Soak your fingers or toes in a mixture that’s 50% white vinegar and 50% water for 15 minutes at night. Check with your doctor if you have any signs of infection, such as fever, bleeding, drainage, swelling, pain, or redness.

7 Sources
Verywell Health uses only high-quality sources, including peer-reviewed studies, to support the facts within our articles. Read our editorial process to learn more about how we fact-check and keep our content accurate, reliable, and trustworthy.
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  2. Ryu H, Lee H. Beau’s lines of the fingernails. Am J Med Sci. 2015;349(4):363. doi:10.1097/MAJ.0000000000000244

  3. Robert C, Sibaud V, Mateus C, et al. Nail toxicities induced by systemic anticancer treatments. Lancet Oncol. 2015;16(4):e181-e189. doi:10.1016/S1470-2045(14)71133-7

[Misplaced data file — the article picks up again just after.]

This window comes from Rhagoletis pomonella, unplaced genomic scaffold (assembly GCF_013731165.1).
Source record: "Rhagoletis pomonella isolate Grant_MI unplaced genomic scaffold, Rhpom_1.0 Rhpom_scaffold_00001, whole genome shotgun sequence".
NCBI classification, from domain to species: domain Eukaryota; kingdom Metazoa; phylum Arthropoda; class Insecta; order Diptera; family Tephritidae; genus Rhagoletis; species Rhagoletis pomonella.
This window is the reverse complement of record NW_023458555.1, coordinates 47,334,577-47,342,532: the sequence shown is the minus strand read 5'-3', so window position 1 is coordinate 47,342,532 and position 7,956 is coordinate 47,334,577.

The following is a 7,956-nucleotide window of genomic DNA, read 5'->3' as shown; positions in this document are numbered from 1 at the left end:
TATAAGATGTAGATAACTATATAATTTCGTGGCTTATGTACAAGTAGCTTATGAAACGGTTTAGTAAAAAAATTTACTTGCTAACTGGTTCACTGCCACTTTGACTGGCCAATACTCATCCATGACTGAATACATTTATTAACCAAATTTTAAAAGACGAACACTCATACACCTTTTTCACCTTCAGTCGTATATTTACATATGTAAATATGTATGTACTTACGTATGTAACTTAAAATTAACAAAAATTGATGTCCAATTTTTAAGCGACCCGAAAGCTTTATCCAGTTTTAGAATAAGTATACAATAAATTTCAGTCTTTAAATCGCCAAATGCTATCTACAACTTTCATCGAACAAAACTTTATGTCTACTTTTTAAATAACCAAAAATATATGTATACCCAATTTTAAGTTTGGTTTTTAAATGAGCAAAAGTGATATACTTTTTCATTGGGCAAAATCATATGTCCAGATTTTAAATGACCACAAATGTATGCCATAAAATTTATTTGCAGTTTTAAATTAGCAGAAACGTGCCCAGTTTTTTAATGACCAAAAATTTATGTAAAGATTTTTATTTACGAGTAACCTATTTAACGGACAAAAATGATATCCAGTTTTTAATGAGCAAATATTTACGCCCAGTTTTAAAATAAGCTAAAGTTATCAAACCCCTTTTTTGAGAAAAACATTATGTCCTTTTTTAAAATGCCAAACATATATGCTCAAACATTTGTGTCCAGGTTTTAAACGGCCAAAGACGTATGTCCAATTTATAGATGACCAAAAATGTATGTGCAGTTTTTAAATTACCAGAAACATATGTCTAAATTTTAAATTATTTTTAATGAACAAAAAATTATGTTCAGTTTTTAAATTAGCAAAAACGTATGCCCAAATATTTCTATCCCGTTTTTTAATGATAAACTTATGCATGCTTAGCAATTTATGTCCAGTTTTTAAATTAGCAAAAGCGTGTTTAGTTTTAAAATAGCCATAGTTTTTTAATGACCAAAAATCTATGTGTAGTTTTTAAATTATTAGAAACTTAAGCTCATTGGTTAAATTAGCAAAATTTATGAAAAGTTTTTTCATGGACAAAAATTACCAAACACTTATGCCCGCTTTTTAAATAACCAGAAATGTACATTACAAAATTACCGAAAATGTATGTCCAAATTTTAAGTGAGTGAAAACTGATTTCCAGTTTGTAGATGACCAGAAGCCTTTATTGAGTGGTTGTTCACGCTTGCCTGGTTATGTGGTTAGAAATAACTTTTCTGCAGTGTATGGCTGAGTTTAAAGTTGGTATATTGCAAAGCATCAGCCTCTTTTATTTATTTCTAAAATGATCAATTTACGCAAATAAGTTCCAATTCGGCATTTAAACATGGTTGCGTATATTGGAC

4. Kim JY, Ok ON, Seo JJ, Lee SH, Ahn JS, Im YH. A prospective randomized controlled trial of hydrating nail solution for prevention or treatment of onycholysis in breast cancer patients who received neoadjuvant/adjuvant docetaxel chemotherapy. Breast Can Res Treat. 2017 Aug;164(3):1-9. doi:10.1007/s10549-017-4268-7

  5. Thomas R, Williams M, Cauchi M, Berkovitz S, Smith S. A double-blind, randomised trial of a polyphenolic-rich nail bed Balm for chemotherapy-induced onycholysis: the UK polybalm study. Breast Cancer Res Treat. 2018;171(1):103-110. doi:10.1007/s10549-018-4788-9

  6. Dana-Farber Cancer Institute. Caring for skin and nails during cancer treatment.

  7. Memorial Sloan Kettering Cancer Center. Nail changes during treatment.

By Lynne Eldridge, MD
 Lynne Eldrige, MD, is a lung cancer physician, patient advocate, and award-winning author of "Avoiding Cancer One Day at a Time."